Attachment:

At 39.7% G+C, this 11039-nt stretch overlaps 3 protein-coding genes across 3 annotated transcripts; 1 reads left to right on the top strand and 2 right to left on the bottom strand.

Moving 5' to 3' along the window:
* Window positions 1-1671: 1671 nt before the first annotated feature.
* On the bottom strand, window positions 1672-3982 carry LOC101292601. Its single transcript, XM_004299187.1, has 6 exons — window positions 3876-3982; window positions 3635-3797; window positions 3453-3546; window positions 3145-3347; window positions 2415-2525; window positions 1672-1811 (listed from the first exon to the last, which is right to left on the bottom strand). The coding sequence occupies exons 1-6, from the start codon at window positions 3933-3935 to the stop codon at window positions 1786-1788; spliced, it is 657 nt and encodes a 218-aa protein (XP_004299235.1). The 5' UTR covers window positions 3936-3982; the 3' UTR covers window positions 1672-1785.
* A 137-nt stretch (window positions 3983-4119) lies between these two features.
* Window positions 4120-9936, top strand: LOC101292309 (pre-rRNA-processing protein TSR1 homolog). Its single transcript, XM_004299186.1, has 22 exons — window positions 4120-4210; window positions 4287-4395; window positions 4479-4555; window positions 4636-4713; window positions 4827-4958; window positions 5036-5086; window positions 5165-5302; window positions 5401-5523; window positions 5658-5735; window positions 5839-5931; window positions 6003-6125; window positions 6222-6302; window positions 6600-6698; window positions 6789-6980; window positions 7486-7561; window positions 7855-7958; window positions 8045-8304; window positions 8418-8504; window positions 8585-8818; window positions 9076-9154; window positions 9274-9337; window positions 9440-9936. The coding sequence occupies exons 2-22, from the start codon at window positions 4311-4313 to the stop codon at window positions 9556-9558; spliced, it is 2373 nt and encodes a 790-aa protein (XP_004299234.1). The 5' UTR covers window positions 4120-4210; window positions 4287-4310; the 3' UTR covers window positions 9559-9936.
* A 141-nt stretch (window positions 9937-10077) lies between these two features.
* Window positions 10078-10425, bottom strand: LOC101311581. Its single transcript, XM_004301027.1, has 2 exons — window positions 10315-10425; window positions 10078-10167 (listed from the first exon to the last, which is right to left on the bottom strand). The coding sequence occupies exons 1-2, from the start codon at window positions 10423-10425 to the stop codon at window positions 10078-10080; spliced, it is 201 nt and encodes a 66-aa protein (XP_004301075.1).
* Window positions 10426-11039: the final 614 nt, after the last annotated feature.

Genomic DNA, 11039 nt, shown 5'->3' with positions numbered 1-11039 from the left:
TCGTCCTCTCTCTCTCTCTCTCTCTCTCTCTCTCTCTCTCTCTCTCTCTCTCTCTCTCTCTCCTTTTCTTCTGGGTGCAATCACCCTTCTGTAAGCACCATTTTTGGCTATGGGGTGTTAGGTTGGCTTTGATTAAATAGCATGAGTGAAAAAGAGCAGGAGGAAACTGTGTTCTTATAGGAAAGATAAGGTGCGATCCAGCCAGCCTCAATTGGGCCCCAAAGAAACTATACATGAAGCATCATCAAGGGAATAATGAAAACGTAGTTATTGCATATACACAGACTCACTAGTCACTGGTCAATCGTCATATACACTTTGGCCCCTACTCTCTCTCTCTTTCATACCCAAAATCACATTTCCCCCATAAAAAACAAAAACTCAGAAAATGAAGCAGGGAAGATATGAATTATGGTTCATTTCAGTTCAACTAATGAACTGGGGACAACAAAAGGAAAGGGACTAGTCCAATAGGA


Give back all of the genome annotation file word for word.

At 39.7% G+C, this 11039-nt stretch overlaps 3 protein-coding genes across 3 annotated transcripts; 1 reads left to right on the top strand and 2 right to left on the bottom strand.

Moving 5' to 3' along the window:
* Window positions 1-1671: 1671 nt before the first annotated feature.
* On the bottom strand, window positions 1672-3982 carry LOC101292601. Its single transcript, XM_004299187.1, has 6 exons — window positions 3876-3982; window positions 3635-3797; window positions 3453-3546; window positions 3145-3347; window positions 2415-2525; window positions 1672-1811 (listed from the first exon to the last, which is right to left on the bottom strand). The coding sequence occupies exons 1-6, from the start codon at window positions 3933-3935 to the stop codon at window positions 1786-1788; spliced, it is 657 nt and encodes a 218-aa protein (XP_004299235.1). The 5' UTR covers window positions 3936-3982; the 3' UTR covers window positions 1672-1785.
* A 137-nt stretch (window positions 3983-4119) lies between these two features.
* Window positions 4120-9936, top strand: LOC101292309 (pre-rRNA-processing protein TSR1 homolog). Its single transcript, XM_004299186.1, has 22 exons — window positions 4120-4210; window positions 4287-4395; window positions 4479-4555; window positions 4636-4713; window positions 4827-4958; window positions 5036-5086; window positions 5165-5302; window positions 5401-5523; window positions 5658-5735; window positions 5839-5931; window positions 6003-6125; window positions 6222-6302; window positions 6600-6698; window positions 6789-6980; window positions 7486-7561; window positions 7855-7958; window positions 8045-8304; window positions 8418-8504; window positions 8585-8818; window positions 9076-9154; window positions 9274-9337; window positions 9440-9936. The coding sequence occupies exons 2-22, from the start codon at window positions 4311-4313 to the stop codon at window positions 9556-9558; spliced, it is 2373 nt and encodes a 790-aa protein (XP_004299234.1). The 5' UTR covers window positions 4120-4210; window positions 4287-4310; the 3' UTR covers window positions 9559-9936.
* A 141-nt stretch (window positions 9937-10077) lies between these two features.
* Window positions 10078-10425, bottom strand: LOC101311581. Its single transcript, XM_004301027.1, has 2 exons — window positions 10315-10425; window positions 10078-10167 (listed from the first exon to the last, which is right to left on the bottom strand). The coding sequence occupies exons 1-2, from the start codon at window positions 10423-10425 to the stop codon at window positions 10078-10080; spliced, it is 201 nt and encodes a 66-aa protein (XP_004301075.1).
* Window positions 10426-11039: the final 614 nt, after the last annotated feature.

Genomic DNA, 11039 nt, shown 5'->3' with positions numbered 1-11039 from the left:
TCGTCCTCTCTCTCTCTCTCTCTCTCTCTCTCTCTCTCTCTCTCTCTCTCTCTCTCTCTCTCCTTTTCTTCTGGGTGCAATCACCCTTCTGTAAGCACCATTTTTGGCTATGGGGTGTTAGGTTGGCTTTGATTAAATAGCATGAGTGAAAAAGAGCAGGAGGAAACTGTGTTCTTATAGGAAAGATAAGGTGCGATCCAGCCAGCCTCAATTGGGCCCCAAAGAAACTATACATGAAGCATCATCAAGGGAATAATGAAAACGTAGTTATTGCATATACACAGACTCACTAGTCACTGGTCAATCGTCATATACACTTTGGCCCCTACTCTCTCTCTCTTTCATACCCAAAATCACATTTCCCCCATAAAAAACAAAAACTCAGAAAATGAAGCAGGGAAGATATGAATTATGGTTCATTTCAGTTCAACTAATGAACTGGGGACAACAAAAGGAAAGGGACTAGTCCAATAGGA